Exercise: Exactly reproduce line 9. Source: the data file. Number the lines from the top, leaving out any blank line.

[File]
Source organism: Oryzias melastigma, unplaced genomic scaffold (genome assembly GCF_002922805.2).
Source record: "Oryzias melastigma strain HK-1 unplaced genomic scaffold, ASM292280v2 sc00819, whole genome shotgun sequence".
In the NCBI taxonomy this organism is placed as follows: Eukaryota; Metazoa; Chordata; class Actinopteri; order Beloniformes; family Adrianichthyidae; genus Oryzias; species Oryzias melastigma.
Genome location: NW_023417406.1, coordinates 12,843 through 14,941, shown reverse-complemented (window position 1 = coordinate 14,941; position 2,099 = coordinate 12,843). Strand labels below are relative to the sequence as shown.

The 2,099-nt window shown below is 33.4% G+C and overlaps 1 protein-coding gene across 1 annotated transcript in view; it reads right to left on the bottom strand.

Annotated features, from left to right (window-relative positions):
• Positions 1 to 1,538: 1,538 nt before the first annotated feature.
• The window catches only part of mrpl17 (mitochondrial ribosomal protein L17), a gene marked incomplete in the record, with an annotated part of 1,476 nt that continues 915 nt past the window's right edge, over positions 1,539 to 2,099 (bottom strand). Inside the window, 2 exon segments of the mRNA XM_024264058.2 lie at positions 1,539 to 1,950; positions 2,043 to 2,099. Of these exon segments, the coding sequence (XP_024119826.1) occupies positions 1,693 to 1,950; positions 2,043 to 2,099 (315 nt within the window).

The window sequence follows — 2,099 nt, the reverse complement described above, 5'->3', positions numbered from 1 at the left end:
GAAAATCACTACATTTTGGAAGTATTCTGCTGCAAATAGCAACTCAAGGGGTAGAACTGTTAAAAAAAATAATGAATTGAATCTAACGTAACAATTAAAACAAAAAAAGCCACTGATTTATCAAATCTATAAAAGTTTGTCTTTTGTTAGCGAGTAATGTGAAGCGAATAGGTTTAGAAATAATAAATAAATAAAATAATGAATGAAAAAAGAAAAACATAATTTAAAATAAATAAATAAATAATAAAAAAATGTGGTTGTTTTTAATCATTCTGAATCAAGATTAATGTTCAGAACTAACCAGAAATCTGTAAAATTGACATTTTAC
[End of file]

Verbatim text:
The window sequence follows — 2,099 nt, the reverse complement described above, 5'->3', positions numbered from 1 at the left end: